There is great angst among unions over the Supreme Court case of Janus v. AFSCME (American Federation of State, County, and Municipal Employees, Council 31) to be decided in 2018. Case 16-466 addresses whether unions representing public employees can force non-union employees to pay compulsory “agency fees.” The agency fees ostensibly go into the union fund to cover only the cost of union representation for union and non-union employees. Briefly, Janus says the dues are used for political activities that he doesn’t support. However the case is decided, there will be consequences for unions and employers.
Forced Union Dues & The Supreme Court
Mark Janus works for the Department of Healthcare Services as a child support specialist and objects to being forced to pay agency fees to AFSCME to keep his job. Agency fees are fees that employees are forced to pay to unions, even though they didn’t join the union. This practice was made legal in the Supreme Court case of Abood v. Detroit Board of Education, decided May 23, 1977. In the Abood case, it was decided that a Michigan statute authorizing unions to represent all public employees — union and non-union — was legal. The Supreme Court also ruled that workers could be compelled to pay agency fees (equivalent union dues) to support union collective bargaining efforts but couldn’t be forced to pay for union political activities.
In an agency shop, every employee represented by a union must pay a service charge to the union that is equal to union dues, whether or not the employer is a union member. Janus particularly objects to being forced to pay agency fees to a union supporting political candidates that he doesn’t personally support. He claims the First Amendment guarantees him freedom of speech and association and doesn’t want to pay dues to a union that doesn’t represent his interests.
The issues involved have been working their way through lower courts for years. On March 23, 2015, the Right to Work (RTW) Legal Defense Foundation was allowed to represent Mark Janus and two more Illinois state employees, all three paying agency fees. The Foundation requested an injunction against the unions, with damages added (case 75-1153). On March 29, 2016, the Supreme Court case vote in the Friedrichs v. California Teachers Association case, again challenging forced union dues, was a 4-4 deadlock due to the death of the conservative Justice Antonin Scalia.
A deadlock in the Friedrichs case left the legality of forced union dues deductions, initially authorized in the Abood case, in place. In October 2016, the Foundation and the Liberty Justice Center filed an appeal to the Seventh Court of Appeals, claiming the Abood case shouldn’t set a precedent for the Janus case. After the Seventh Circuit said the Abood decision did apply to the Janus case, the Foundation asked the U.S. Supreme Court to hear the Janus case, which it agreed to do.
What Do Forced Union Dues Fund?
Compulsory “agency fees” deducted from non-union employee paychecks are supposed to cover a variety of costs, including the cost of negotiating collective bargaining agreements and to fund union advocacy on a number of issues. The union says it needs the funds to advocate on issues like right-to-work statutes, minimum wage, immigration reform, government contracting, tax policy, and gun control. AFSCME contributes to the Democratic Party and works to elect people at all levels of the government, thus a political element is introduced.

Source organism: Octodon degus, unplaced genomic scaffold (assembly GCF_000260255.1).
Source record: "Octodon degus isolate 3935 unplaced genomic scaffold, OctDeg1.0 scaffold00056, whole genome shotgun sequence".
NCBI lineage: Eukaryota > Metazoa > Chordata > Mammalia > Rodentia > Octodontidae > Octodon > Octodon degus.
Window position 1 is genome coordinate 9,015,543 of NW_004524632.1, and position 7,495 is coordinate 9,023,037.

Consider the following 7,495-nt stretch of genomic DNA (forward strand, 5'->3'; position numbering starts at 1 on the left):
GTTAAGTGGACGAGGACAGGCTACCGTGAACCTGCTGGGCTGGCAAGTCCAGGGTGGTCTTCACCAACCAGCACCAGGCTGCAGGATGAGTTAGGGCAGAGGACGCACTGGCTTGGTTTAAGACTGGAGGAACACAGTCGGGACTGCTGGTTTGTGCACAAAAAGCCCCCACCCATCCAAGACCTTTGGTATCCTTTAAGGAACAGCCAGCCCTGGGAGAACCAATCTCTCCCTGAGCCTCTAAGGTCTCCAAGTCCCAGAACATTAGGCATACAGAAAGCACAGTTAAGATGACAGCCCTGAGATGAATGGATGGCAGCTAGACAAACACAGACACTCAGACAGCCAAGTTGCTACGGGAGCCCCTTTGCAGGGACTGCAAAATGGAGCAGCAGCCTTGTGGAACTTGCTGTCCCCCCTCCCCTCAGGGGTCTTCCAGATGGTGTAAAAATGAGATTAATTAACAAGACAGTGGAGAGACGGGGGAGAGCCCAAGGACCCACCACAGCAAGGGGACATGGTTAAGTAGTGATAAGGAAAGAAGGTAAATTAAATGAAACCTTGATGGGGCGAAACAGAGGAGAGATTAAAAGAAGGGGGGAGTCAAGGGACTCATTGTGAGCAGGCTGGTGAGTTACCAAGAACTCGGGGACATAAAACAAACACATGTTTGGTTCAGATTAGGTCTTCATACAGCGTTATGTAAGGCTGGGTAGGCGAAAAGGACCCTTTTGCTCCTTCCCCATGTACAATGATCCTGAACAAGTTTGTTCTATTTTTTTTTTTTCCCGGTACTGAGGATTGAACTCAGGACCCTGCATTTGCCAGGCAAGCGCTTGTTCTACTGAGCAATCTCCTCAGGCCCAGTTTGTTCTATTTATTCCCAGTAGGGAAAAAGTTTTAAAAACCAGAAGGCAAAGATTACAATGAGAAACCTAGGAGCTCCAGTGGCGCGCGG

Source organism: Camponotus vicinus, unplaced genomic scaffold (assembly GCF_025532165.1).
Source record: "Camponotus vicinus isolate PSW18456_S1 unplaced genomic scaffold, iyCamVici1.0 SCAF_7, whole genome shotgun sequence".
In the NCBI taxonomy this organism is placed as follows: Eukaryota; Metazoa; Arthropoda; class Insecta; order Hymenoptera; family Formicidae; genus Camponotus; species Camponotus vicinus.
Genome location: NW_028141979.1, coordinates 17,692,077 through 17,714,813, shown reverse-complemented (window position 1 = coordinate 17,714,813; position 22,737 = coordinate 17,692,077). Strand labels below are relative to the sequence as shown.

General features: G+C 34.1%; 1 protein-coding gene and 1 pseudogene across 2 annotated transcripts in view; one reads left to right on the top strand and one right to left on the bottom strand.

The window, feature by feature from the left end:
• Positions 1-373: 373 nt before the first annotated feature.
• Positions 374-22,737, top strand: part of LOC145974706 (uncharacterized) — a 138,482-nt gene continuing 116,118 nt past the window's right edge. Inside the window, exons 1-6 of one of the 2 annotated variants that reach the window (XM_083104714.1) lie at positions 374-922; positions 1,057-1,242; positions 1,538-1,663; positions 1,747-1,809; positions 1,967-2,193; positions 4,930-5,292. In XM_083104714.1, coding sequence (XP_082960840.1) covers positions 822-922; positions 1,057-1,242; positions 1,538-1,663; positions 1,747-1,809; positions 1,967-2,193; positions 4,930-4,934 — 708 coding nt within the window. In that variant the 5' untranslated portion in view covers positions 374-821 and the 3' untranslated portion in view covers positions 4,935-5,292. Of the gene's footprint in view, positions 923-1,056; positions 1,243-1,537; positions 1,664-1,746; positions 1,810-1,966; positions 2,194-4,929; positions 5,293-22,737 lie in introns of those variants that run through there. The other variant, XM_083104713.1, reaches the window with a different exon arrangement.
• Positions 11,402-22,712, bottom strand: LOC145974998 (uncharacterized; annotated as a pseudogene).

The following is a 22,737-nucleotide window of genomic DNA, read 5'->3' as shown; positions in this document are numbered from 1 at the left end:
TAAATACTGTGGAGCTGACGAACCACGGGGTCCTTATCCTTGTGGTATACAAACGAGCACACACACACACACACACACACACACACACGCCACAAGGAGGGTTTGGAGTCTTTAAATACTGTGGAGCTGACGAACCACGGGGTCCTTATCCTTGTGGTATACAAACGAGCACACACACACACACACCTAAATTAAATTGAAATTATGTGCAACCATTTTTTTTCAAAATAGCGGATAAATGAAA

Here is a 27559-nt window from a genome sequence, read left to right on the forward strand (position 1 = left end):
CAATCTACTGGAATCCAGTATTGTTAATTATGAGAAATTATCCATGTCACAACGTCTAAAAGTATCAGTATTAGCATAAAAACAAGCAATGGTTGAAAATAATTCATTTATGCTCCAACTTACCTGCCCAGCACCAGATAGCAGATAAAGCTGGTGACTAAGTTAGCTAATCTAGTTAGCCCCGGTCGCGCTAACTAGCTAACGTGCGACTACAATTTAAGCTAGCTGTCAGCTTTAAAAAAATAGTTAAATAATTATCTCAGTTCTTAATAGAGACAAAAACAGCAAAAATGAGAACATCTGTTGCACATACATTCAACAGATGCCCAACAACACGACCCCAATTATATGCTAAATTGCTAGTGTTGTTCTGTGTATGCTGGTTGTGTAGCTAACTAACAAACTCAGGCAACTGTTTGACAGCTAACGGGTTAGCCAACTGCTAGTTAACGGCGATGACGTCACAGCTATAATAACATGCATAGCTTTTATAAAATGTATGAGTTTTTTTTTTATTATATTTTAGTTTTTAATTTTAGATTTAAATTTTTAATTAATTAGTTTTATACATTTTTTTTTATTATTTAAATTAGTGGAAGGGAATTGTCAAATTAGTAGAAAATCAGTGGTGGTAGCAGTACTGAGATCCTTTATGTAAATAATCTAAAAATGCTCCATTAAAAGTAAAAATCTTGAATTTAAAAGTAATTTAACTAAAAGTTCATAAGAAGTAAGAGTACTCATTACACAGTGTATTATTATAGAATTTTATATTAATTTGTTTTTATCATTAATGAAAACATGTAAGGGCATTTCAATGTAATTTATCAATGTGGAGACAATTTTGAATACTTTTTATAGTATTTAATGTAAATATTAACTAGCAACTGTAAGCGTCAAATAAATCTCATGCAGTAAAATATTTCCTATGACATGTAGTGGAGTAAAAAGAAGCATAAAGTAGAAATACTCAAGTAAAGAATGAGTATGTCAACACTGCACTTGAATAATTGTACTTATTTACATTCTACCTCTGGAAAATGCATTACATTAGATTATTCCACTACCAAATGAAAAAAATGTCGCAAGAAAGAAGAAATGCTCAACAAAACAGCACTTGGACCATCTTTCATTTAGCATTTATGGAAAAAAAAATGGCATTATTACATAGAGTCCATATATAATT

The appointment of Neil Gorsuch as a Supreme Court justice means Janus is likely to get a favorable decision. However the decision goes, there will be major impacts on employers and employees. If the AFSCME wins, unions can continue to use employee dues to wield enormous political power and continue forcing workers to pay agency fees. Currently, over five million employees are currently paying agency fees in more than 20 states.
If the Supreme Court rules in favor of Janus, open shops are here to stay. Public employees will no longer be forced to pay union dues, but union negotiations will still have to include non-union employees. It’s easy to predict that union membership numbers will significantly decline, along with union influence.
Avoid Unionization Altogether
Unions are very worried. Employers need to be prepared to respond to employee inquiries concerning this case without violating the NLRA. Union arguments against overturning Abood are far-ranging. In addition to claiming it’s unfair to be forced to represent people who aren’t paying any fees, they are calling this case blatantly political, unjust and harmful to the poor, since unions won’t be able to lobby for worker rights and fair wages. Unions say the intent of the Foundation’s Legal Defense Fund is to support corporate interests and politicians who want to reduce union influence.
The AFL-CIO and other unions have started a campaign against Janus, and understanding their arguments for a ruling in favor of AFSCME is important to developing appropriate responses to your employee inquiries. As an employer, you need to union-proof your organization now to discourage employees from turning to unions in sympathetic support of unionized public employees.